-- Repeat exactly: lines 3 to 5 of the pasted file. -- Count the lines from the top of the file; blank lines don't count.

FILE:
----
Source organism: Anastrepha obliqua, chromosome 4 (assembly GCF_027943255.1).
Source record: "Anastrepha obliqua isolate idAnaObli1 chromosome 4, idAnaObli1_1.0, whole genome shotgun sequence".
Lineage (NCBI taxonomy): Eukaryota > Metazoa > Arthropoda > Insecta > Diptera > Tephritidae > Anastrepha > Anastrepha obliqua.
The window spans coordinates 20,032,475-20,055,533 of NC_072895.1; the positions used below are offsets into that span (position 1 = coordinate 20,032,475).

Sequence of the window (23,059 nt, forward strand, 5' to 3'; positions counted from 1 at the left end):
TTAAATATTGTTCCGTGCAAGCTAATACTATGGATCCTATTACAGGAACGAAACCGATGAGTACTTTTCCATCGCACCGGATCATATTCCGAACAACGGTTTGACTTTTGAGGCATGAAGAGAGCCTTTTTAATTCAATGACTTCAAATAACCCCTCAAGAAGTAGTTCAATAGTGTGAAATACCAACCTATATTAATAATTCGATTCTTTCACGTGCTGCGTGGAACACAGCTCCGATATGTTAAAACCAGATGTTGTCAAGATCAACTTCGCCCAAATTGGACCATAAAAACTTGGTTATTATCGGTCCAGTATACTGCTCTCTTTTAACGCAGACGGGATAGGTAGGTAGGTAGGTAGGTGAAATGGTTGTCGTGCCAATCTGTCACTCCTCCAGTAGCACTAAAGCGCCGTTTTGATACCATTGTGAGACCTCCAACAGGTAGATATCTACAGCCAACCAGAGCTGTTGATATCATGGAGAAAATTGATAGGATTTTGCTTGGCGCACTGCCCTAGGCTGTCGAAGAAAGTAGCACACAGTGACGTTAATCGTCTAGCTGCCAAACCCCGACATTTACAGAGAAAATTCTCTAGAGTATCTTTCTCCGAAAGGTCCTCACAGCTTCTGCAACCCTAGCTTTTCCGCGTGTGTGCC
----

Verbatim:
Lineage (NCBI taxonomy): Eukaryota > Metazoa > Arthropoda > Insecta > Diptera > Tephritidae > Anastrepha > Anastrepha obliqua.
The window spans coordinates 20,032,475-20,055,533 of NC_072895.1; the positions used below are offsets into that span (position 1 = coordinate 20,032,475).

Sequence of the window (23,059 nt, forward strand, 5' to 3'; positions counted from 1 at the left end):